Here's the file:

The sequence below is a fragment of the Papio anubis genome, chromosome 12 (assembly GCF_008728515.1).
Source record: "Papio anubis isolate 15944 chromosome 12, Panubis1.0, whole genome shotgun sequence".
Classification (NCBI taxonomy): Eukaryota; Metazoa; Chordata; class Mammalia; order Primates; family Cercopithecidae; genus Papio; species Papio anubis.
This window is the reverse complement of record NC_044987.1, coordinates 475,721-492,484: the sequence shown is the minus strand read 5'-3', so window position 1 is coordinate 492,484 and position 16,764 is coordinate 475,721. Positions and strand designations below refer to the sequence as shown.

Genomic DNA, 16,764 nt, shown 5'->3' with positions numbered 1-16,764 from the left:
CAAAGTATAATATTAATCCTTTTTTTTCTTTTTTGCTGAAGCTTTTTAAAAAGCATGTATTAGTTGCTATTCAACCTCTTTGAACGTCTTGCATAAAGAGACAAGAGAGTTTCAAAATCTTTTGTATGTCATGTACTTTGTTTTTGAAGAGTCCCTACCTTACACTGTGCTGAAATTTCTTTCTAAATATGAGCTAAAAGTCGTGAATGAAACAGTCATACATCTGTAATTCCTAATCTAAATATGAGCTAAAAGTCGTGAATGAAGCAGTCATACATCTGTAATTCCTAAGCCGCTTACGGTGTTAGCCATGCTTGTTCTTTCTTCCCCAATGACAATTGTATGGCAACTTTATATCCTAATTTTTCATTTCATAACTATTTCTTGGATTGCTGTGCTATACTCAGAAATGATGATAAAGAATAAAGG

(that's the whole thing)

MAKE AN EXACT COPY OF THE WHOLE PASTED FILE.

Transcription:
The sequence below is a fragment of the Papio anubis genome, chromosome 12 (assembly GCF_008728515.1).
Source record: "Papio anubis isolate 15944 chromosome 12, Panubis1.0, whole genome shotgun sequence".
Classification (NCBI taxonomy): Eukaryota; Metazoa; Chordata; class Mammalia; order Primates; family Cercopithecidae; genus Papio; species Papio anubis.
This window is the reverse complement of record NC_044987.1, coordinates 475,721-492,484: the sequence shown is the minus strand read 5'-3', so window position 1 is coordinate 492,484 and position 16,764 is coordinate 475,721. Positions and strand designations below refer to the sequence as shown.

Genomic DNA, 16,764 nt, shown 5'->3' with positions numbered 1-16,764 from the left:
CAAAGTATAATATTAATCCTTTTTTTTCTTTTTTGCTGAAGCTTTTTAAAAAGCATGTATTAGTTGCTATTCAACCTCTTTGAACGTCTTGCATAAAGAGACAAGAGAGTTTCAAAATCTTTTGTATGTCATGTACTTTGTTTTTGAAGAGTCCCTACCTTACACTGTGCTGAAATTTCTTTCTAAATATGAGCTAAAAGTCGTGAATGAAACAGTCATACATCTGTAATTCCTAATCTAAATATGAGCTAAAAGTCGTGAATGAAGCAGTCATACATCTGTAATTCCTAAGCCGCTTACGGTGTTAGCCATGCTTGTTCTTTCTTCCCCAATGACAATTGTATGGCAACTTTATATCCTAATTTTTCATTTCATAACTATTTCTTGGATTGCTGTGCTATACTCAGAAATGATGATAAAGAATAAAGG